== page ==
|Intrepid motoring clean and quiet under electric power|
Is it safe to say that we became boaters because we love being out on the water? We don’t have to be reminded about how wonderful it is to go sailing, fishing or diving from our boats in a healthy marine environment, or how sad it is to see trash on the beach or oil on the water. The idea of Green Boating stems from our natural instinct to protect what we cherish. It is not a new fad, but an attitude that translates into behaviors that reflect our values.
Out on the water I also learned that the best and safest way also tends to be the most environmentally conscious way. Nobody wants to go swimming in a toilet. That’s why we’ve established NDZs (No Discharge Zones) to keep our waters clean of sewage. Some locales have gone as far as limiting the discharge of gray water by establishing ZLDs (Zero Liquid Discharge zones) because not everyone cleans their boat with the stuff that comes in the green package. Anchoring is another thing to consider. If you’ve ever had the misfortune of losing an anchor on a reef, you know that it can be a scary and expensive mistake. Not to mention, if you’re a diver you know that the damage isn’t only to the boat’s gear inventory. Green boating also considers such things as this.
|Think about the environment when doing boat work|
|Crystal clear waters of Tokashiki jima worth protecting|
Since my electric powered sailboat has limited range under power, I have had to completely re-think my philosophy about what it means to be sailing. Since I can’t use the motor if I don’t like the direction of the wind, I have to sail as much as possible. Having no choice but to sail has drastically increased my confidence and improved my sailing abilities. I have also discovered how to get the most sailing performance from my boat and found that she was actually designed to sail- imagine that! Of course, it should also be said that certain instincts and skills that all sailors should develop, like sail trim, trip planning and interpreting the weather forecast become very important and you must develop these skills even further when you go electric. For me, this personal transformation has led me to enjoy the sport of sailing so much more.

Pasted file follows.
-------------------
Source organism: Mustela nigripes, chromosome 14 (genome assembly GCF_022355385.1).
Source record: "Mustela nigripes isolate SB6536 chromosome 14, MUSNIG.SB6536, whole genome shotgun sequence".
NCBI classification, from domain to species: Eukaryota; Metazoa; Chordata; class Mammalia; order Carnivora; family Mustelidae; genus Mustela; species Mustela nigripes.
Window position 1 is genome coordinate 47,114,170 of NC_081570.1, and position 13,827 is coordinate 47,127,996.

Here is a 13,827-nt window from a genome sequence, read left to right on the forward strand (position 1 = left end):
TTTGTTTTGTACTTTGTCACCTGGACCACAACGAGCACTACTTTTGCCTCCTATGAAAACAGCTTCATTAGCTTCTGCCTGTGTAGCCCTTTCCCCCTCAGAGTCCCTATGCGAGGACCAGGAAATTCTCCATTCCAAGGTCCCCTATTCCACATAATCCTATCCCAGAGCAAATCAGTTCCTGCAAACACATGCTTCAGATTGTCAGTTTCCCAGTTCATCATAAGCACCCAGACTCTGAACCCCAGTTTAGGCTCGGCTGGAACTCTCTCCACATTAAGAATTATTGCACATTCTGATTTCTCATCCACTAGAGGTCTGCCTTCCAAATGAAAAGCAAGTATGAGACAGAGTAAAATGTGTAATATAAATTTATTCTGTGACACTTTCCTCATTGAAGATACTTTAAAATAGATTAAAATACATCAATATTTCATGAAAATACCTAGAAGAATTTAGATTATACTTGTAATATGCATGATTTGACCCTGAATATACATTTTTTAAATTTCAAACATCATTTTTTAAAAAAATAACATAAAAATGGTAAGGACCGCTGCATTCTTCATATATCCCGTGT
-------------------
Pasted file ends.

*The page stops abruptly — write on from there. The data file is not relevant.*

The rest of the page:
In the future we can expect pressure on the environment to inevitably increase, while we continue to be drawn to the water. The responsible and prudent sailor keeping a weather eye on the state of the world would be smart to think of “green boating” as just “normal boating.” With this change in mindset, you’ll discover that boating is just as much fun and can be rewarding on a much higher level.
Five things you can do right now to go green on your boat:
1.) Follow the laws regarding discharge of solid and liquid waste and the spilling of oil and other hazardous materials. Recycle your garbage, like you do on land.
2.) Wherever available, choose non-toxic paints, solvents and other environmentally friendly cleaning and maintenance methods. Do your boat maintenance on land if possible.
3.) Do something about your engine- keep it well tuned, prevent oil leaks, be careful when you re-fuel and minimize idle time. Combustion engines on a boat are probably the biggest environmental concern.
4.) Improve your sailing skills- the more you sail, the less you motor. You’ll enjoy being out on the water, you’ll go faster so less algae will grow on your hull, reducing the need to scrape toxic bottom paint into the water.
5.) Check out lots of other great green boating tips from these references:
Boat Green: 50 Steps Boaters Can Take to Save Our Waters,
Clyde W. Ford, New Society Publishers 2008
Sustainable Sailing: Go Green When You Cast Off, Dieter Loibner,
House, 2009 Sheridan
On the Internet: